Early bird gets the worm
When it comes to enabling new technologies to advance business practices, Houston business leaders are ahead of the curve. According to a new study, the majority of the companies surveyed are already using artificial intelligence, blockchain, and extended reality today.
The global study, Technology Vision 2019, was conducted by Accenture and included surveys from 6,600 business and IT executives around the world, including 100 in Houston. Dallas was the only other Texas market surveyed, along with nine other major United States metros — Atlanta, Boston, Chicago, Detroit, Minneapolis, New York City, San Francisco, Seattle, and Washington D.C.
Of the 100 respondents, 91 said that innovation efforts have accelerated within their organization over the past three years because of new technology, and 80 said that while they feel their employees are digitally savvy, they are "waiting" for the company's technology to catch up. However, when it comes to the need to reskill employees due to emerging tech in the workplace, 47 percent says that need will happen within the next two years.
The survey also focused on three distinct technologies — AI, blockchain, and extended reality, which includes augmented reality, virtual reality, and mixed reality. XR responses indicate that 66 percent of business leaders have already used some sort of version of XR either in one or more of their business units (37 percent) or are piloting the technology (29 percent).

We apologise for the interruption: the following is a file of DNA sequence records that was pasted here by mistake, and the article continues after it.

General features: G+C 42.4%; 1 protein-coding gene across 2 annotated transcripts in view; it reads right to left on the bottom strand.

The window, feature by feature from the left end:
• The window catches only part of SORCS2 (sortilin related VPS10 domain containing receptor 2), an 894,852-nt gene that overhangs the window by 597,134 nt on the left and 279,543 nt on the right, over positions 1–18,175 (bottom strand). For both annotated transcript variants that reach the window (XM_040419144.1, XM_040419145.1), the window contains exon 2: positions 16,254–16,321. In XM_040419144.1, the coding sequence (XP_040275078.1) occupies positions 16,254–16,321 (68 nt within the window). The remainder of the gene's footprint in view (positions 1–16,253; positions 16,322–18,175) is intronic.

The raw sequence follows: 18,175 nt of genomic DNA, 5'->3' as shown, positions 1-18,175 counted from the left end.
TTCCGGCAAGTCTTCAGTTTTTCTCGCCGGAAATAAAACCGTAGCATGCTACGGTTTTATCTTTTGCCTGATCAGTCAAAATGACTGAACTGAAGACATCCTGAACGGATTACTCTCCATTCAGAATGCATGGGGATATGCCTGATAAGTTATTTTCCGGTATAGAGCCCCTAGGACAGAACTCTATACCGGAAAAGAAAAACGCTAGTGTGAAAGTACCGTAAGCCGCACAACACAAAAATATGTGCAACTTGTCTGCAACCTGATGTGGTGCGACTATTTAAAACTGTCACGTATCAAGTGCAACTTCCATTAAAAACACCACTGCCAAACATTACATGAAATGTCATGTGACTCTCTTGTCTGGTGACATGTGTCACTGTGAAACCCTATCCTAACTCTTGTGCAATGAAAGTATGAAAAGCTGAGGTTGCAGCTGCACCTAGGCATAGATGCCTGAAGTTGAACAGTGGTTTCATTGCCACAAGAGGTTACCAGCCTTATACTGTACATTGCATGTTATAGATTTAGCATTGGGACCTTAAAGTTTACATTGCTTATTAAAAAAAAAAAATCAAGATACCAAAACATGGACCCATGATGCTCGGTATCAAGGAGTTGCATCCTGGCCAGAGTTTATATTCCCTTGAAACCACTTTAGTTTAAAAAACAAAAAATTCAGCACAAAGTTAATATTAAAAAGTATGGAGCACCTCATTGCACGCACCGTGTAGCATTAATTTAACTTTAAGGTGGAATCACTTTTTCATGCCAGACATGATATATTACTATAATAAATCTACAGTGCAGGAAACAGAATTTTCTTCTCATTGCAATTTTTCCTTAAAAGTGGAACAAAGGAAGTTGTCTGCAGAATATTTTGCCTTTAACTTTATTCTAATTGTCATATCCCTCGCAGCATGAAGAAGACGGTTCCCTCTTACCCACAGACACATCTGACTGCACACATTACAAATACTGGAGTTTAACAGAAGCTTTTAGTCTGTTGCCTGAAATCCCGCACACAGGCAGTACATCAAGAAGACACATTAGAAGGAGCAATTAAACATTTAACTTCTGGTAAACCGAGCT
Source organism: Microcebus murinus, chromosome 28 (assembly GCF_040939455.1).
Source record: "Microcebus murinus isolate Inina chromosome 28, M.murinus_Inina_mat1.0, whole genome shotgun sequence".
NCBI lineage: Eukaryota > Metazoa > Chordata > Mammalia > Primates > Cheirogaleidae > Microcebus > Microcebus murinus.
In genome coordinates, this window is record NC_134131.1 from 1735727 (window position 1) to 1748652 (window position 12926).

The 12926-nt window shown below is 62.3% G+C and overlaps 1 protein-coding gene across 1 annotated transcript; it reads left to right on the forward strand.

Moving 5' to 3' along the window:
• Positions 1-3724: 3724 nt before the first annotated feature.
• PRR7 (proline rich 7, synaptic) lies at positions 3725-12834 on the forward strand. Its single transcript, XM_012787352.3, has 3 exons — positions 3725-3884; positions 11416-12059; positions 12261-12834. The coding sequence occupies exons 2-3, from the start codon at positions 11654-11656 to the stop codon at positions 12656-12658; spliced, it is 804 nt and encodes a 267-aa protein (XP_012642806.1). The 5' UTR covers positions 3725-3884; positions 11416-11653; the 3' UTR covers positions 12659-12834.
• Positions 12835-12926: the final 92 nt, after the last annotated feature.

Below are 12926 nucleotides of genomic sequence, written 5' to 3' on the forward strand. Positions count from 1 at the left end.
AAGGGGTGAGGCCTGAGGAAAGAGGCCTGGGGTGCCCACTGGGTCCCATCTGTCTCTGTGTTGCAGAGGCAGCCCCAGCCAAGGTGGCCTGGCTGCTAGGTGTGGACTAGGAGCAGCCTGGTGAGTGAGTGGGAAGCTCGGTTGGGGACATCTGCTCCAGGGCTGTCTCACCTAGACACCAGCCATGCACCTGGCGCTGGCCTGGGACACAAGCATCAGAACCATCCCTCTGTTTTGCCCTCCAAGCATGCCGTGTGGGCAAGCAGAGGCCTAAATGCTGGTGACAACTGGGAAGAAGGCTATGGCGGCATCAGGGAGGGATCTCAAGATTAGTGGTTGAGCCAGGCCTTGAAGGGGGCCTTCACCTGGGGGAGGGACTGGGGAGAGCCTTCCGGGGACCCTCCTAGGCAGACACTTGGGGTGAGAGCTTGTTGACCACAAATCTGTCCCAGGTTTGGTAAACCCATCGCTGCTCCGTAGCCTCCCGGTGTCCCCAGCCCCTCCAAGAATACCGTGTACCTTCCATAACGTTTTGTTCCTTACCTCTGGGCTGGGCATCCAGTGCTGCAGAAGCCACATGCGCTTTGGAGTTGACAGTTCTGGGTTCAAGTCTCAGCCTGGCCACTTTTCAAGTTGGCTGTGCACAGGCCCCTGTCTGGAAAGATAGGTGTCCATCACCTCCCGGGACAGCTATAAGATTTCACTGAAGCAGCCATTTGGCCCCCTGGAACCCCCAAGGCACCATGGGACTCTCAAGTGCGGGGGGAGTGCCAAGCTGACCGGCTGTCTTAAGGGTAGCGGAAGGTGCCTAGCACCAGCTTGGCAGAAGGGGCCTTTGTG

The numbers for adoption for AI is similar, with 65 percent of leaders saying they have introduced AI tech in the workplace already —nearly 2 in 5 have already adopted somewhere within the company, while over 1 in 4 say their company has an AI pilot program.
Blockchain, according to the study, falls further down the spectrum in Houston companies. Only 15 percent of the companies have a pilot program, but 42 percent have blockchain technology already in use in one or more business units — for a total of 57 percent adoption rate.
With 5G on the horizon, almost all respondents — 79 percent — say the technology is going to revolutionize their industry in terms of how they provide products or services to their clients. Almost half said that impact will happen and jobs will be altered within the next three years.
Brian Richards, managing director at Accenture, oversees the company's Houston Innovation Hub. The hub welcomes in business leaders who are utilizing Accenture's services to ideate and then implicate innovative technologies. At a recent panel in the Accenture office, Richards spoke to emerging tech in Houston and said there's been no shortage of leaders wanting to move the needle on new tech.
"I've never seen [corporations] more motivated than they are right now to be able to think differently on how they are able to engage Houston," he said.